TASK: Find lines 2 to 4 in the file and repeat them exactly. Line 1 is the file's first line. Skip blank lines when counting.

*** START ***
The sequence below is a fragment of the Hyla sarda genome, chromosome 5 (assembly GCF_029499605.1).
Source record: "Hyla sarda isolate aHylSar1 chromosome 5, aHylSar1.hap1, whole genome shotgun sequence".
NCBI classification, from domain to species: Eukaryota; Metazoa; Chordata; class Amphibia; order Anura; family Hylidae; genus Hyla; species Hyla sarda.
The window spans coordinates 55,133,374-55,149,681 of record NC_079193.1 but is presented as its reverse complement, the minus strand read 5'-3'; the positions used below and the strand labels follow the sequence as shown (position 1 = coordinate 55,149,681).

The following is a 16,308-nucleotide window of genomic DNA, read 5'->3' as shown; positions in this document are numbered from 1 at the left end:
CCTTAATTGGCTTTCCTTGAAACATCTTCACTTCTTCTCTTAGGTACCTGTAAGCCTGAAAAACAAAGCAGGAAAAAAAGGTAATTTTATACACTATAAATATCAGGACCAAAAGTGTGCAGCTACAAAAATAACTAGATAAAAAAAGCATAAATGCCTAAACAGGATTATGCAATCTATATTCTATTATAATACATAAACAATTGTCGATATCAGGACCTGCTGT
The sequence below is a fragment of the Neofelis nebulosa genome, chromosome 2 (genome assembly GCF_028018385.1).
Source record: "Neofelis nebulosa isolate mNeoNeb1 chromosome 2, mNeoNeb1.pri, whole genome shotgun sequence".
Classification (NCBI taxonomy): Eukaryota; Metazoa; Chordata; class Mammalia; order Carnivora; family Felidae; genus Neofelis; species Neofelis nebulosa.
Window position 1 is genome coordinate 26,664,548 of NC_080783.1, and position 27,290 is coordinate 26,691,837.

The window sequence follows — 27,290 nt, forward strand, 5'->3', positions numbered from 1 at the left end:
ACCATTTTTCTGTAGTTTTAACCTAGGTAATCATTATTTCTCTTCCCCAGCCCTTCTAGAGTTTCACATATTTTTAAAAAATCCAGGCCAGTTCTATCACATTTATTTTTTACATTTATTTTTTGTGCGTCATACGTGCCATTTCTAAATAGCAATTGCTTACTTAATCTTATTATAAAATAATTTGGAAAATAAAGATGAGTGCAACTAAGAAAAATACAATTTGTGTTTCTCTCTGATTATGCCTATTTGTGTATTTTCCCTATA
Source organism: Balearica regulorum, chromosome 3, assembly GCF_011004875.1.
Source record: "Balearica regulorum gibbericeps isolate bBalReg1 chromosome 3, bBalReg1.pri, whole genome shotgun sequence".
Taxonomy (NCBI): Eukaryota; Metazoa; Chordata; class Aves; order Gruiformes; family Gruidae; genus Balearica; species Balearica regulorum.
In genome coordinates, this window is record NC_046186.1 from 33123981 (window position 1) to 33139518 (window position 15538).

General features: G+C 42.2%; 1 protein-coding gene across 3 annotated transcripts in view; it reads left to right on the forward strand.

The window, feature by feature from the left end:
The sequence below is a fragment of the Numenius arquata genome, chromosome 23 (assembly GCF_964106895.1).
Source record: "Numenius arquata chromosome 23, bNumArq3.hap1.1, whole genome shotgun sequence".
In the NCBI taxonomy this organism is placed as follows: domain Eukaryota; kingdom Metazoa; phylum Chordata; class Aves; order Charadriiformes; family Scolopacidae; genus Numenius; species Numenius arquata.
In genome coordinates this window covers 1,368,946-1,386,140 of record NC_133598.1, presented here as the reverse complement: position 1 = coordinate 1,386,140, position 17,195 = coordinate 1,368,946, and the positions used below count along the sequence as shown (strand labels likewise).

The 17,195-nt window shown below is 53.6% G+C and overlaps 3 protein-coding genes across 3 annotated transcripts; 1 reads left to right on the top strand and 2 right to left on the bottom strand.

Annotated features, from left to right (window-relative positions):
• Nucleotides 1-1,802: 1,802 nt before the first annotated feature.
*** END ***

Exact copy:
Source record: "Hyla sarda isolate aHylSar1 chromosome 5, aHylSar1.hap1, whole genome shotgun sequence".
NCBI classification, from domain to species: Eukaryota; Metazoa; Chordata; class Amphibia; order Anura; family Hylidae; genus Hyla; species Hyla sarda.
The window spans coordinates 55,133,374-55,149,681 of record NC_079193.1 but is presented as its reverse complement, the minus strand read 5'-3'; the positions used below and the strand labels follow the sequence as shown (position 1 = coordinate 55,149,681).